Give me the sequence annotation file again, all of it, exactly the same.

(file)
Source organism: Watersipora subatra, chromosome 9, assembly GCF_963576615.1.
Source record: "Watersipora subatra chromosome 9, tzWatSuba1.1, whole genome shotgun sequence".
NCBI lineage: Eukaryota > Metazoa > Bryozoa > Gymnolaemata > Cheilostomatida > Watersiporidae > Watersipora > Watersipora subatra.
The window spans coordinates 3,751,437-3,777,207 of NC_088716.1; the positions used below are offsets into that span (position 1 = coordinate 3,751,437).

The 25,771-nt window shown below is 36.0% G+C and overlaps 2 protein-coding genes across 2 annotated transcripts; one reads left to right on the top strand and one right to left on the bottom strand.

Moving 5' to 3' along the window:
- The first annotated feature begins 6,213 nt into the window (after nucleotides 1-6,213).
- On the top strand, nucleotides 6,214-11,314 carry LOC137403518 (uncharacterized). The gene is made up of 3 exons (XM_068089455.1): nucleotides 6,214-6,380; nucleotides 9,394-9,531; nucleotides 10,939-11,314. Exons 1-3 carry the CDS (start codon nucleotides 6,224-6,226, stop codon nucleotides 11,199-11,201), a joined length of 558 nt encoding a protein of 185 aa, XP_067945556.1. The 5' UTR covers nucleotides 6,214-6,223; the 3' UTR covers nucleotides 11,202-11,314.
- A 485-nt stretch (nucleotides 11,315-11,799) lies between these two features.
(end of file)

Source organism: Watersipora subatra, chromosome 9, assembly GCF_963576615.1.
Source record: "Watersipora subatra chromosome 9, tzWatSuba1.1, whole genome shotgun sequence".
NCBI lineage: Eukaryota > Metazoa > Bryozoa > Gymnolaemata > Cheilostomatida > Watersiporidae > Watersipora > Watersipora subatra.
The window spans coordinates 3,751,437-3,777,207 of NC_088716.1; the positions used below are offsets into that span (position 1 = coordinate 3,751,437).

The 25,771-nt window shown below is 36.0% G+C and overlaps 2 protein-coding genes across 2 annotated transcripts; one reads left to right on the top strand and one right to left on the bottom strand.

Moving 5' to 3' along the window:
- The first annotated feature begins 6,213 nt into the window (after nucleotides 1-6,213).
- On the top strand, nucleotides 6,214-11,314 carry LOC137403518 (uncharacterized). The gene is made up of 3 exons (XM_068089455.1): nucleotides 6,214-6,380; nucleotides 9,394-9,531; nucleotides 10,939-11,314. Exons 1-3 carry the CDS (start codon nucleotides 6,224-6,226, stop codon nucleotides 11,199-11,201), a joined length of 558 nt encoding a protein of 185 aa, XP_067945556.1. The 5' UTR covers nucleotides 6,214-6,223; the 3' UTR covers nucleotides 11,202-11,314.
- A 485-nt stretch (nucleotides 11,315-11,799) lies between these two features.